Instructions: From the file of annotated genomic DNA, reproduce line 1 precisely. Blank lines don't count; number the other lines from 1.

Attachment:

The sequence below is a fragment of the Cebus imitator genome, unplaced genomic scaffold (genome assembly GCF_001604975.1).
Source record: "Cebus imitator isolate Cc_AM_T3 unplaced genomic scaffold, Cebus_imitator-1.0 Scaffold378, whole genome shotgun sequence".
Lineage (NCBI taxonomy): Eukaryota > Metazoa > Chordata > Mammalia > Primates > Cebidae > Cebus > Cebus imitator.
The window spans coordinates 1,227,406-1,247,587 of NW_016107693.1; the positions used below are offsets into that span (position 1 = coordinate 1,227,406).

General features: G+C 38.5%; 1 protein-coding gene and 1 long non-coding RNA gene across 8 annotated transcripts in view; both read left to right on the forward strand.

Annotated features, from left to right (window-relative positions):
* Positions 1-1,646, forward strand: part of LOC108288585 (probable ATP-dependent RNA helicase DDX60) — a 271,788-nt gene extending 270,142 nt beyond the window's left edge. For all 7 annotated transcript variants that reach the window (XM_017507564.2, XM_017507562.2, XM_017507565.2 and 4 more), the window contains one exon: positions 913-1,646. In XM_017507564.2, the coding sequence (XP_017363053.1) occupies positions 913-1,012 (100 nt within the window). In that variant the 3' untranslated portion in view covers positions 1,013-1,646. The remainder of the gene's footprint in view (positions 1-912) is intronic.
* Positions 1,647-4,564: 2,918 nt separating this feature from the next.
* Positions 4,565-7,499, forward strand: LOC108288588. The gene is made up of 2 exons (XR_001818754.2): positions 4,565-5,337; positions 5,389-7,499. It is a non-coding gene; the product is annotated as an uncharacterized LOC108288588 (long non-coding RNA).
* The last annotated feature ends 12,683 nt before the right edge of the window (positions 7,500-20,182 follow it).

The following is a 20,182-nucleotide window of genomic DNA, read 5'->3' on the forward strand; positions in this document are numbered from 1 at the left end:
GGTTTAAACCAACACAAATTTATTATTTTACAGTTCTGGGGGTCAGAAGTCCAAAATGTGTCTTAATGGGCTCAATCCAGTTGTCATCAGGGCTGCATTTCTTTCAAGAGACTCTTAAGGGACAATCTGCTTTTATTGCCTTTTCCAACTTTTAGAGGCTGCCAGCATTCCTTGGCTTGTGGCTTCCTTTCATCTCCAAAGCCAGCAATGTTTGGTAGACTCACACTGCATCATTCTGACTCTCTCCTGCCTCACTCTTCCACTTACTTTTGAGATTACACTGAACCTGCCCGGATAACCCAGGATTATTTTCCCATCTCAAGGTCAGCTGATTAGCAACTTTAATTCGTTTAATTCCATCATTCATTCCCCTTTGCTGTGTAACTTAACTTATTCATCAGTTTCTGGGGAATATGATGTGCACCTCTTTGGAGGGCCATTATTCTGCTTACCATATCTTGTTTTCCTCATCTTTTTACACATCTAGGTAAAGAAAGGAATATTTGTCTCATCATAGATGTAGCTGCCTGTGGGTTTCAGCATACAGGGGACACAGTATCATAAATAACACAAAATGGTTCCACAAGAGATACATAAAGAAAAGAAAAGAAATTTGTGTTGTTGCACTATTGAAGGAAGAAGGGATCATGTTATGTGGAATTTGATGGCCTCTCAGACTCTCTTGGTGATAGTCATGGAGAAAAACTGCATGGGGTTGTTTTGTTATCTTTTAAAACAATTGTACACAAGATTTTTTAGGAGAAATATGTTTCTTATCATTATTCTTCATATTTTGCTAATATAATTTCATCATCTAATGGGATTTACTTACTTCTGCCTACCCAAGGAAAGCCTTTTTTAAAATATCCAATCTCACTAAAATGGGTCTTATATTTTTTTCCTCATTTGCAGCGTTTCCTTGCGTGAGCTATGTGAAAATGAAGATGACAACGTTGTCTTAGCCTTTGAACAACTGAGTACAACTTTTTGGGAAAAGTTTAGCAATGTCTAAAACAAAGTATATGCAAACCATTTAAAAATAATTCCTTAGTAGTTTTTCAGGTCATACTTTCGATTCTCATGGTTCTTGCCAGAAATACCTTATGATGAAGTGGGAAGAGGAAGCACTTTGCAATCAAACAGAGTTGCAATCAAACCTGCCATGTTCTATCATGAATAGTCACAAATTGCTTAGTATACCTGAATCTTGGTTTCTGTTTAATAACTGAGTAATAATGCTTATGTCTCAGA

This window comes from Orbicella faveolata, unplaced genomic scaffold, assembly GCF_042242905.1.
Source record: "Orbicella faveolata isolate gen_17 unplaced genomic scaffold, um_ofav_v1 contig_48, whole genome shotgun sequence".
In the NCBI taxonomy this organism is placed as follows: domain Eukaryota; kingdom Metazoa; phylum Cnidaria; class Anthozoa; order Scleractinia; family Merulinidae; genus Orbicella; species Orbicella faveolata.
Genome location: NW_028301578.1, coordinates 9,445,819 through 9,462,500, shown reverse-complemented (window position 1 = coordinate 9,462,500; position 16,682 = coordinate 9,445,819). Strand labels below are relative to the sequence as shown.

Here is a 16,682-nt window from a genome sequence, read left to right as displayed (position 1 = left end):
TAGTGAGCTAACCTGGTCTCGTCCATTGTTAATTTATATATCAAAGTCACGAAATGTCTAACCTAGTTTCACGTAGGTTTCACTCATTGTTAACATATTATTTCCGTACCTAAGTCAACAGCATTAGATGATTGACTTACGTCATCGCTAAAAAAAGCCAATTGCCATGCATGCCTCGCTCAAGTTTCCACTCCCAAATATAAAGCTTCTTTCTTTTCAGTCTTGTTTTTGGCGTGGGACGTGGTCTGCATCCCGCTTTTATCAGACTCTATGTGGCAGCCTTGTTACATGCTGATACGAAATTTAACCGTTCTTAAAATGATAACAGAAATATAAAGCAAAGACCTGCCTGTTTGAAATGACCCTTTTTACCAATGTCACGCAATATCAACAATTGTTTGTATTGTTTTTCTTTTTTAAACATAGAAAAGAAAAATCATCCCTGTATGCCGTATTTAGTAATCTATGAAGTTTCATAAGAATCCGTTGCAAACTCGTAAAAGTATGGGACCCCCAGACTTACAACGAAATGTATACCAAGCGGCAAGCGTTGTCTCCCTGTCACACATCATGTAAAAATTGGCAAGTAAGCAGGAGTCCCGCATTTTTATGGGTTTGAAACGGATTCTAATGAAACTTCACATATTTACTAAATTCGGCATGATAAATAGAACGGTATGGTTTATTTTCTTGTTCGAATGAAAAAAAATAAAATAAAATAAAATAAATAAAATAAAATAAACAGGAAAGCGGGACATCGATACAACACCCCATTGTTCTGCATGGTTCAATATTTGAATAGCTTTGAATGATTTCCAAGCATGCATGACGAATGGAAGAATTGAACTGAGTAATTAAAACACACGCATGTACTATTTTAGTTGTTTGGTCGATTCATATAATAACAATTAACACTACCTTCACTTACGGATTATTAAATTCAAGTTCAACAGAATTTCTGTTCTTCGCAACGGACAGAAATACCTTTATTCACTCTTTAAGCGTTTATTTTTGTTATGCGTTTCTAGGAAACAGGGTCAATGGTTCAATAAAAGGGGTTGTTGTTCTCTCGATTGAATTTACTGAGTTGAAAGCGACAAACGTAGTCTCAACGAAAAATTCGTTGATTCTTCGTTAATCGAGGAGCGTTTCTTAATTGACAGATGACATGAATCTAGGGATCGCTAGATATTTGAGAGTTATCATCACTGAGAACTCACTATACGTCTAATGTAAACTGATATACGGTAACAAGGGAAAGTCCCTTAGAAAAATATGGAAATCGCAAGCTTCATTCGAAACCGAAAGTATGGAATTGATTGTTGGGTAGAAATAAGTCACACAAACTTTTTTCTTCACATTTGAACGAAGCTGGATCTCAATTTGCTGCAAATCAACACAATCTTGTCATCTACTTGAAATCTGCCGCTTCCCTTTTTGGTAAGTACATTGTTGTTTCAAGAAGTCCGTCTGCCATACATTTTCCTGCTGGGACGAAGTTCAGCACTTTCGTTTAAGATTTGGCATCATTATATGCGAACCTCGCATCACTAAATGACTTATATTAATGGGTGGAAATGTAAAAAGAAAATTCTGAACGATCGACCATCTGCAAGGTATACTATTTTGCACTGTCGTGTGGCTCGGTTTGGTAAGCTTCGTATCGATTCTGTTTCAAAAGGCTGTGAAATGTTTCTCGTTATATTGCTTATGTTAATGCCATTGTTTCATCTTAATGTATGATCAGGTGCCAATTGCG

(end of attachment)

The sequence below is a fragment of the Cebus imitator genome, unplaced genomic scaffold (genome assembly GCF_001604975.1).